The Diagnostic and Statistical Manual of Mental Disorders, Fifth Edition (DSM-5), classified both enuresis and encopresis under the heading of elimination disorders.[5]  DSM-5 criteria for enuresis are as follows:

  • Repeated voiding of urine into bed or clothes, whether involuntary or intentional
  • The behavior either (a) occurs at least twice a week for at least 3 consecutive months or (b) results in clinically significant distress or social, functional, or academic impairment
  • The behavior occurs in a child who is at least 5 years old (or has reached the equivalent developmental level)
  • The behavior cannot be attributed to the physiologic effects of a substance or other medical condition

Enuresis can be further divided into the following three subtypes on the basis of the time of occurrence[5] :

  • Nocturnal (ie, during sleep)
  • Diurnal (ie, during waking hours)
  • Nocturnal and diurnal (also known as nonmonosymptomatic enuresis)

Pathophysiology

Normal achievement of continence

Dryness at night usually follows achievement of continence by day (see Table 1 below). During the second year of life, children start to develop the ability to relax the external urethral sphincter voluntarily and to initiate voiding, even in the absence of the desire to void. By approximately age 4 years, most if not all children with normal bladder function should have acquired this ability.

Table 1. Percent of Children Dry by Day and Night at Various Preschool Ages (Open Table in a new window)

Age, y

Dry by Day, %

Dry by Night, %

2

25

10

2.5

85

48

3

98

78

Genetics

Numerous studies report varying but high prevalence of the condition in other family members of patients with enuresis. According to the highest reported familial prevalence rates, 56% of fathers, 36% of mothers, and 40% of siblings experience a problem with enuresis. Enuresis is reported in 43% of children of enuretic fathers, 44% of children of enuretic mothers, and 77% of children when both the mother and father had enuresis. A family history of bedwetting is found in approximately 50% of children with SE.

Enuresis is usually transmitted in an autosomal dominant fashion. Chromosome 22 was identified as the site of enuresis locus in a Danish family in 1995.[6] Subsequent reports link enuresis in other families to loci chromosomes 8, 12, and 16.[7] Identified genes cannot control for enuresis per se. Rather, an identified gene would have to control a pathophysiologic factor such as arousal, nocturnal polyuria, or bladder capacity.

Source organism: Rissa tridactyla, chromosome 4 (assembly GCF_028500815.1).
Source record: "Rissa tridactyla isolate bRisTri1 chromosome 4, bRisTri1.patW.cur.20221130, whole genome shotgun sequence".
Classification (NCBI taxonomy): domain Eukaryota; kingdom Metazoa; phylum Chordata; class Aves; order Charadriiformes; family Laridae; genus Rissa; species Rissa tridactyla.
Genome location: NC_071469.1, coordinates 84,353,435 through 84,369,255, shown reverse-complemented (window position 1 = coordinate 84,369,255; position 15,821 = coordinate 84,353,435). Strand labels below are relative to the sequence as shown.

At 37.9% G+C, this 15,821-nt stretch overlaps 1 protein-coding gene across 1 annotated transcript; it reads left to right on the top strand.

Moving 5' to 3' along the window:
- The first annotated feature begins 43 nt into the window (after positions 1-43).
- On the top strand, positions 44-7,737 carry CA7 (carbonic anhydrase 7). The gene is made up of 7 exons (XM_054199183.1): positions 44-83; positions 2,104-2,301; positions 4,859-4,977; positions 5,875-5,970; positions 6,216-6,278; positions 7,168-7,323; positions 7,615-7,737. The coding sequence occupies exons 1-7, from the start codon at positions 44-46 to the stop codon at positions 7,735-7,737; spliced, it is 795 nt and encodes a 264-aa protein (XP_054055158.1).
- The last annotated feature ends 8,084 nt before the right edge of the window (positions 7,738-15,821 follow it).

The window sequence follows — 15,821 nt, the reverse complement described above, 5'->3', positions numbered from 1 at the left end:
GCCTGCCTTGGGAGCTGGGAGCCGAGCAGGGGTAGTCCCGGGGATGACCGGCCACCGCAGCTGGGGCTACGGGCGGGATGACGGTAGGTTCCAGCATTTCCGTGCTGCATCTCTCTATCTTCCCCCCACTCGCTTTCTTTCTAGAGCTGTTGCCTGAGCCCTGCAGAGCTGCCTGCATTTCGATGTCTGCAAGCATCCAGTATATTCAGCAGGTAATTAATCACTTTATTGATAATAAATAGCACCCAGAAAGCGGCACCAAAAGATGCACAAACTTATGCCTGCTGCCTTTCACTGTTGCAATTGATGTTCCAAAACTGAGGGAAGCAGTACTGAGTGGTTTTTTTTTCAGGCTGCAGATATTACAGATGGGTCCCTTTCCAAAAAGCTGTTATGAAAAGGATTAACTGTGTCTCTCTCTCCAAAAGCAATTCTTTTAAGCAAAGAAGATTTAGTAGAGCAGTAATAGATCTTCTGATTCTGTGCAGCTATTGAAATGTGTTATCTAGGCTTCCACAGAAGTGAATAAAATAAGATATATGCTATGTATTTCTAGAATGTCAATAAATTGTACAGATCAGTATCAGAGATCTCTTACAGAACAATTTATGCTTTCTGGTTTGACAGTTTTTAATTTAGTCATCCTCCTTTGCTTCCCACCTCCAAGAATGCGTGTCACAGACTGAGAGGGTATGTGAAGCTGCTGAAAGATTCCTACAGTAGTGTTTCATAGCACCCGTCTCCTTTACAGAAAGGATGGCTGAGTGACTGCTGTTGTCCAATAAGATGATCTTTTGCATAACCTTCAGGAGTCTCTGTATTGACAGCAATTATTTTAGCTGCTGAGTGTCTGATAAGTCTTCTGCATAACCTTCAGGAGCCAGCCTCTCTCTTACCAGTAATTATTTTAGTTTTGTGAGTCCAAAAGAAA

A family history of enuresis does not seem to influence the outcomes of any of the various treatments.

Etiology

Possible causes of PE and SE are summarized in Table 2 below.

Table 2. Possible Causes of Primary and Secondary Enuresis (Open Table in a new window)

Causes of Primary Enuresis

Causes of Secondary Enuresis

Idiopathic

Disorder of sleep arousal

Nocturnal polyuria

Small nocturnal bladder capacity

Idiopathic

Disorder of sleep arousal

Nocturnal polyuria

Small nocturnal bladder capacity

Overactive bladder or dysfunctional voiding

Overactive bladder or dysfunctional voiding

Cystitis

Cystitis

Constipation

Constipation

Neurogenic bladder

Psychological

Urethral obstruction

Acquired neurogenic bladder

Psychological

Seizure disorder

Ectopic ureter

Obstructive sleep apnea

Diabetes insipidus

Diabetes mellitus

 

Acquired diabetes insipidus

 

Acquired urethral obstruction

Idiopathic

If no cause can be identified, the important pathophysiologic factors include a disorder of sleep arousal, nocturnal polyuria, and a low nocturnal bladder capacity.

Disorder of sleep arousal

Sleep studies reveal that children with enuresis do not wake up normally in response to an auditory signal; this finding confirms a problem in arousal.

Arousal to the sensation of a full or contracting bladder involves interconnected anatomic areas, including the cerebral cortex, the reticular activating system (RAS), the locus ceruleus (LC), the hypothalamus, the pontine micturition center (PMC), the spinal cord, and the bladder. The RAS controls depth of sleep, the LC controls arousal, and the PMC initiates the command for a detrusor contraction. Various neurotransmitters are involved, including norepinephrine, serotonin, and antidiuretic hormone (ADH).